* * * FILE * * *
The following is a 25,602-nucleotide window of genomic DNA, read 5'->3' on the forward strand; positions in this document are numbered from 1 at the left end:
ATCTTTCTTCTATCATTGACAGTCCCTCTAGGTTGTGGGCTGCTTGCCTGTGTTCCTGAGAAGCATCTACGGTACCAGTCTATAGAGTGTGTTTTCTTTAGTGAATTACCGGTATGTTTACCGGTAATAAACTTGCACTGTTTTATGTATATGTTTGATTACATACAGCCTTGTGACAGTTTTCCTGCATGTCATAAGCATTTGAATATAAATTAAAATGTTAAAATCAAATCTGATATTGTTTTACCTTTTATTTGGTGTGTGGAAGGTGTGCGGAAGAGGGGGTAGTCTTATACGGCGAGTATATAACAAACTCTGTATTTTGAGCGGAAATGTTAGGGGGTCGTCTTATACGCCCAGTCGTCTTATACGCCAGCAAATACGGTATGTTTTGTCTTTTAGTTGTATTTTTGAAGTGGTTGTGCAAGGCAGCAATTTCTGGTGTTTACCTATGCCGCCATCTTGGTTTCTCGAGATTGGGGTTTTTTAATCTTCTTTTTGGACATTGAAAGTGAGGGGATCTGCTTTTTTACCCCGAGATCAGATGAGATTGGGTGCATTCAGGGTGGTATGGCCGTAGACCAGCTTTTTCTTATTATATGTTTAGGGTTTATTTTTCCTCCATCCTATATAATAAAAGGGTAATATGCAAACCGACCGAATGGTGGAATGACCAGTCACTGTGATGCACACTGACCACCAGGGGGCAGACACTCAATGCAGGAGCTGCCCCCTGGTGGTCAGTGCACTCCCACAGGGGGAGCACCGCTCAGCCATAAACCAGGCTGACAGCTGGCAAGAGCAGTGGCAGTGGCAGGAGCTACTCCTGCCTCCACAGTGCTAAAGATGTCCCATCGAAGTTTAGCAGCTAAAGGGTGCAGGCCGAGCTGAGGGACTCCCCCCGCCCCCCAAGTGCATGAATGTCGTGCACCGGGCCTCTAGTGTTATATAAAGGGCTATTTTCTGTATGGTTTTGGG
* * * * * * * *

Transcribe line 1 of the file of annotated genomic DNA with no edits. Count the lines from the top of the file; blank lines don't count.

The following is a 25,602-nucleotide window of genomic DNA, read 5'->3' on the forward strand; positions in this document are numbered from 1 at the left end: